Dual-stage and dual-deficit? Word recognition processes during text reading across the reading fluency continuum

Published on Aug 23, 2021in Reading and Writing
· DOI :10.1007/S11145-021-10201-1
Jarkko Hautala6
Estimated H-index: 6
Stefan Hawelka17
Estimated H-index: 17
(University of Salzburg),
Mikko Aro28
Estimated H-index: 28
(University of Jyväskylä)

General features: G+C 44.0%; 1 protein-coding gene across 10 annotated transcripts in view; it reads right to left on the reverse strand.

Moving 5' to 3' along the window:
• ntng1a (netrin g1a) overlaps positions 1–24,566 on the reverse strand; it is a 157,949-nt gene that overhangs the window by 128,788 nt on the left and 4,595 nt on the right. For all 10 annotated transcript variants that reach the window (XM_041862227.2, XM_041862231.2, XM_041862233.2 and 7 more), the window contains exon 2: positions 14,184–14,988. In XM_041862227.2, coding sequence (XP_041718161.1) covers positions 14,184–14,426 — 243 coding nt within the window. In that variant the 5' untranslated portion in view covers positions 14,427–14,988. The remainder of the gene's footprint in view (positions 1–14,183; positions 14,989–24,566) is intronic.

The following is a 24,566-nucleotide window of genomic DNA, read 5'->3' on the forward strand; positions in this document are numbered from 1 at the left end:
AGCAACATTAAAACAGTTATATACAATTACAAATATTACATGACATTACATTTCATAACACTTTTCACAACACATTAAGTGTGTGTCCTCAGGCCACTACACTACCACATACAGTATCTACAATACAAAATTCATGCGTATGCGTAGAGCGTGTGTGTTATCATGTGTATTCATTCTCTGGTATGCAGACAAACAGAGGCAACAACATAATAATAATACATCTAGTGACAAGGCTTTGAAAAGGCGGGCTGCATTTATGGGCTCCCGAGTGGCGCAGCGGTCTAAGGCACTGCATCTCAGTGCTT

Central questions in the study of visual word recognition and developmental dyslexia are whether early lexical activation precedes and supports decoding (a dual-stage view) or not (dual-route view), and the locus of deficits in dysfluent reading. The dual-route view predicts early word frequency and length interaction, whereas the dual-stage view predicts word frequency effect to precede the interaction effect. These predictions were tested on eye movements data collected from (n = 152) children aged 9–10 among whom reading dysfluency was overrepresented. In line with the dual-stage view, the results revealed an early word frequency effect in first fixation duration followed by robust word length effect in refixation probability and an interaction of word frequency and word length in summed refixation duration. This progression was advanced in fluent reading to be observable already in first fixation duration. Poor reading fluency was mostly explained by inflated first fixation durations, and to stronger word frequency and length effects in summed refixation duration. This pattern of results suggests deficits in early letter encoding and slowness in serial grapheme-phoneme conversion. In contrast to the widely held belief, the holistic orthographic processing of words seemed to be intact.
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